He adds that he is uncertain whether the Research Council’s initiative is comprehensive enough to successfully reach its goals.
“I’m not sure whether this is enough to succeed. The grant scheme must be assessed along the way to determine whether it has sufficient clout. But at least the Research Council has now established the initiative, and so it is important that the research institutions also do what it can to make it work.”
“Would you support an additional allocation for the project?”
“I cannot promise funding for the project here and now, but we will address the matter in our budget discussions. If these measures do not have adequate impact, we politicians will no doubt need to allocate more funding,” Hagen concludes.
Cautions against micromanaging
The Conservative Party is also supportive of the project, but it is sceptical about allocating funding to individual projects under the Research Council.
“This seems like a reasonable initiative by the Research Council. The Conservative Party believes in principle that all segments of society function better when there is gender balance. We also believe it is necessary to establish targeted measures in areas where there are challenges, whether it is the women or the men who are in the minority,” says Henning Warloe, the Conservative Party’s representative on the Standing Committee for Education, Research and Church Affairs.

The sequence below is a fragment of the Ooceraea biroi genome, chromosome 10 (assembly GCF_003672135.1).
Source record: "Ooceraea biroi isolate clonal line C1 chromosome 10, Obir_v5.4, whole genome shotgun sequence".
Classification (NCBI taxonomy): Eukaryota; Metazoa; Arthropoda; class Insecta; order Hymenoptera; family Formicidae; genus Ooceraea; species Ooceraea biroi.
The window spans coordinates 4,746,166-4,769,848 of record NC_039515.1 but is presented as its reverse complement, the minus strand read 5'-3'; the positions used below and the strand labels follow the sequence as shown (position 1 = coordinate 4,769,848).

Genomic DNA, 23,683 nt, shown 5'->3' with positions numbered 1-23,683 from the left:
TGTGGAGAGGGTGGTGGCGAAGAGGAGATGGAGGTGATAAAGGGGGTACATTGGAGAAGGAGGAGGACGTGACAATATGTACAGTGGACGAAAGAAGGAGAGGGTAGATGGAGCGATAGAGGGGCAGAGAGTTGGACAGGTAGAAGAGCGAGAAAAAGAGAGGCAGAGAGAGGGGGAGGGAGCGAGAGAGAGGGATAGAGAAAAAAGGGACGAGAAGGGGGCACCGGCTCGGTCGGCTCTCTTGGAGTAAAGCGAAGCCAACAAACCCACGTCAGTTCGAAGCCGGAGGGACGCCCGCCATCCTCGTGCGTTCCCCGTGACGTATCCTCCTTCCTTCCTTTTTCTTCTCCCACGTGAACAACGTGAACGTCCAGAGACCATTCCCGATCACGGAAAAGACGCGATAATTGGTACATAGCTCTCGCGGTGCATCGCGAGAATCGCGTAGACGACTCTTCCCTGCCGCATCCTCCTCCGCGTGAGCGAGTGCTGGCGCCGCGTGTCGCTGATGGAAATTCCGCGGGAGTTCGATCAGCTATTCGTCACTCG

Warloe emphasizes that his party does not typically allocate funding to individual projects.
“In the Conservative Party we generally take a critical view of a lot of earmarking of funds. The politicians already place many requirements on the Research Council, but since this is the Research Council’s own initiative I heartily welcome it. In this case I would be less sceptical,” says Warloe.
Warloe says that he thinks NOK 20 million is a reasonable annual budget, but that he is uncertain whether he would support increasing the budget to NOK 50 million annually as the Research Council has proposed.
“NOK 50 million sounds like a lot. This sector also has many other challenges, and this money would benefit other areas as well. By the same token, the amount is a small proportion of the Research Council’s overall budget,” says Warloe.
Not promising anything
Marianne Aasen, chair of the Standing Committee for Education, Research and Church Affairs, does not want to comment on the matter. She says via her adviser Thomas Strandberg that even though the Labour Party believes that gender equality is important, they consider this to be a budget issue that needs to be addressed in the ordinary budget negotiations. As a result, they do not want to comment on the situation right now, but would rather take a position on the matter when the budget is deliberated.
Translated by Connie Stultz.